This is a post about Sarah Palin. It just takes a really long time to get there.
So we’ve recently returned from our trip to the woods, which is where I do all my best thinking. And while we were gone, I was turning all sorts of things over in my mind–but mostly, I was thinking about the ranch. About why we went, and why we left.
There is a long answer, of course. About me trying to seam together the two halves of my life–the before kids, which was when we were on the ranch in Miles City, and I spent most of my time outdoors, and I rode horses and new the names for all the grasses and I was sunburnt and my hair was always in a ponytail and I never used Pond’s moisturizing cream and it didn’t matter, because the cows certainly didn’t care, or the coyotes, or the horses or antelope or mule deer or snakes, certainly not the snakes!
Then there was the after, which was the time I wrote about in my book. Motherhood in all its detail, one then three children, a good life, to be sure, but one that was very different from my life before.
I think I was hoping that by taking my motherhood life to a ranch, I might have the best of both worlds.
Too, there was mother guilt. Books don’t write themselves, and while I was working on mine, I felt stretched thin, always with words in my head, living in the past, thinking about paragraphs or sentence construction, or even, simply, commas. A part of me was always gone, even when I was right there.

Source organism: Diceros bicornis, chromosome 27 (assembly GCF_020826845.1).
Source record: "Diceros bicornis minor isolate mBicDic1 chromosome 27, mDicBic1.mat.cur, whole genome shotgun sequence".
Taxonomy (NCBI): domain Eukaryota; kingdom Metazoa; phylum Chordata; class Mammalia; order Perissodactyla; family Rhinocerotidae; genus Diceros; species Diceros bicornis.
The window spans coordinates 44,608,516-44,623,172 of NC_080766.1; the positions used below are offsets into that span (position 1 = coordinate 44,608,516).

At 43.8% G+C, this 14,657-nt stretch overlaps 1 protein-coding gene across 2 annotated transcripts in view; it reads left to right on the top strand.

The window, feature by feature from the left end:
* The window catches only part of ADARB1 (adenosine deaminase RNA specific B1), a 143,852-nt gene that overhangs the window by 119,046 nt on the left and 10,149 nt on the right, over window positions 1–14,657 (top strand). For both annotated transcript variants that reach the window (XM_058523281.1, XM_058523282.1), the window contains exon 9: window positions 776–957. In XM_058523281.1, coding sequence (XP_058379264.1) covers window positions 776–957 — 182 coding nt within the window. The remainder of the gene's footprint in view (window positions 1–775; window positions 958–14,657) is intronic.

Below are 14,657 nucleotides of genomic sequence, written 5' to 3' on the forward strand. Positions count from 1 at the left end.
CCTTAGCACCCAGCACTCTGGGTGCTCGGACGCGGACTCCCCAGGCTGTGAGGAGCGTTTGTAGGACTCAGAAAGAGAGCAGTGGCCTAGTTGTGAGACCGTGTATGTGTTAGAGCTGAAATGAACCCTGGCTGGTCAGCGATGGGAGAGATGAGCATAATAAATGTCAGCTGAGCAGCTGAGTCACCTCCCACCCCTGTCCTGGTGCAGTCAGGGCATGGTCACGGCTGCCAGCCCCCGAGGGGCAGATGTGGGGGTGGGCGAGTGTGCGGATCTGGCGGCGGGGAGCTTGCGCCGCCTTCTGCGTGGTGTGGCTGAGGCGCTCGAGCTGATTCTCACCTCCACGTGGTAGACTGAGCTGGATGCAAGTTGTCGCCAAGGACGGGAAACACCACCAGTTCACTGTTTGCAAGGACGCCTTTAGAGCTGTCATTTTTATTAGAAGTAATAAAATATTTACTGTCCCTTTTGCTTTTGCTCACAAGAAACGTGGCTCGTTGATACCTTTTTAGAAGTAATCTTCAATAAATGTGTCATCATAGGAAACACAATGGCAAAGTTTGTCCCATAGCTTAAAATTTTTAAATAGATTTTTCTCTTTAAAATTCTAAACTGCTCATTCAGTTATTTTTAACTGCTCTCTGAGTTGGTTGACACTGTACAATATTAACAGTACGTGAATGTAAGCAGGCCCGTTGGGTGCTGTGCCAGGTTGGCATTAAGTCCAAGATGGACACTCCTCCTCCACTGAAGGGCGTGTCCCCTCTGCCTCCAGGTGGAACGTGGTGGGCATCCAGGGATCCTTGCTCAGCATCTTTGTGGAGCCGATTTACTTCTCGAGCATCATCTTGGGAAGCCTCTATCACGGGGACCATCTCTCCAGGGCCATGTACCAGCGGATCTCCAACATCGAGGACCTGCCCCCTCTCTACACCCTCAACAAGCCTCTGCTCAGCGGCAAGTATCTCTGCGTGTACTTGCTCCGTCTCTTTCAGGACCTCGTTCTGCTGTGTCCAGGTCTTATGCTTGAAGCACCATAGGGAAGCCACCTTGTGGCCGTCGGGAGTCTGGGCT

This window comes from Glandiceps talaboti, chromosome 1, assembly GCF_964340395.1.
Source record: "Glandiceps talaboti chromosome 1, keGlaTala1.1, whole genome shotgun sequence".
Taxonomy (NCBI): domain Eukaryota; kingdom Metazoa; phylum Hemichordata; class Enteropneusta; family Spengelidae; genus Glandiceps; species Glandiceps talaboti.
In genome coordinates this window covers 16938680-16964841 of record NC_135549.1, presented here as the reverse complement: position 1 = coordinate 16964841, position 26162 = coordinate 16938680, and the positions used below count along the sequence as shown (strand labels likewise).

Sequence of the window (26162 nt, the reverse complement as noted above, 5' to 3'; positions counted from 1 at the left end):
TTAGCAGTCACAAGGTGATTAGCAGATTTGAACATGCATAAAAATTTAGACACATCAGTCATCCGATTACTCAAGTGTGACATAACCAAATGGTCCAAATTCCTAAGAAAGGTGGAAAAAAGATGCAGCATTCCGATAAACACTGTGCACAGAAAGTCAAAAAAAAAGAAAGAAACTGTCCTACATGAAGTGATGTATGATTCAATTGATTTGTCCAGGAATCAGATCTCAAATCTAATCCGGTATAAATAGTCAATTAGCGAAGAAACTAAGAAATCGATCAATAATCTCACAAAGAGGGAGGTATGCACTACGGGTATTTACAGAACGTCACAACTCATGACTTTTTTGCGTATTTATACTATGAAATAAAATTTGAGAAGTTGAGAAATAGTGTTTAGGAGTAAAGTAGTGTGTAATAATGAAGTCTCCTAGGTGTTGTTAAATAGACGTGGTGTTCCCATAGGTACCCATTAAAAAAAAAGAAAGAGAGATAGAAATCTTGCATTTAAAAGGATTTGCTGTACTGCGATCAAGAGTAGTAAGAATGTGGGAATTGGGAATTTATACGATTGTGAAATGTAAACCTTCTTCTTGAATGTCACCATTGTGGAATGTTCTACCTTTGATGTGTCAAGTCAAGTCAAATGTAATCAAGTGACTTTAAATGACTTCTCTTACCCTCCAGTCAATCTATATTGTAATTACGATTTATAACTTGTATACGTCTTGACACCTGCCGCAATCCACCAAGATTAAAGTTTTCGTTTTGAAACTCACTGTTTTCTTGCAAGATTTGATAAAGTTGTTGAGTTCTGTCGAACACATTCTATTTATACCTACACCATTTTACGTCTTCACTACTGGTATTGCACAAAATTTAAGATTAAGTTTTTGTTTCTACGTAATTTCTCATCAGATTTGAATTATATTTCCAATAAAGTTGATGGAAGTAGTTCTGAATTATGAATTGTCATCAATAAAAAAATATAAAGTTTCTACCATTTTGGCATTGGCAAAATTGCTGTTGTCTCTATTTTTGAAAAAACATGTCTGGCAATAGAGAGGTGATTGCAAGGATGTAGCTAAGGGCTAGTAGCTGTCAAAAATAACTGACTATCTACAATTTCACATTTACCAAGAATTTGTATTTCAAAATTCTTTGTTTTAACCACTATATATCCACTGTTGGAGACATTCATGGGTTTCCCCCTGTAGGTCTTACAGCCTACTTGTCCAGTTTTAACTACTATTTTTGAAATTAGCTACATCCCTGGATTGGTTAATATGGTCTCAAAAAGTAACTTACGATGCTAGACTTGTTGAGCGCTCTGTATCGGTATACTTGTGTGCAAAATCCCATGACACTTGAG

So when the opportunity to move to the new ranch arose, I thought, Aha! This is my chance! My chance to make it up to the boys, for all the times I said, “Just a minute, Mommy’s working,” but then that minute turned into 5, or 10, or 20. I’d hoped to flip my life–less work, more play. Less writing, more living. Less me, more them.
Well, it didn’t really turn out that way.
And so we’re home, back at the lake, and I’m still contemplating just what it is that I mean to do with my life: how I can be the best person (wife, mother, writer) I can be. And what that means, exactly, and how to make it take shape in the dailiness of our lives–the wiped noses and the “A is for Apple” and the crystal experiment sitting on the kitchen counter.
Now we get to Sarah Palin: I’ve read that people are questioning her decision to run for VP because she’s a mother of 5, her youngest, a baby with Down syndrome. I don’t think that’s a fair, or vaild reason not to vote for her. I can’t say how her family works, or what her tradeoffs are, or who matches the socks and folds the laundry and puts it all away. I don’t know how she manages her days, or the days of her children.
But truly, it’s not my business. It’s hers. And if she says she’s ready, and she wants to do this work for her country, then it’s her decision. Hers to figure out in her own way, with her family, her husband and children. Just as I’m trying to make sense of my time, my days–and no one can do it for me but me.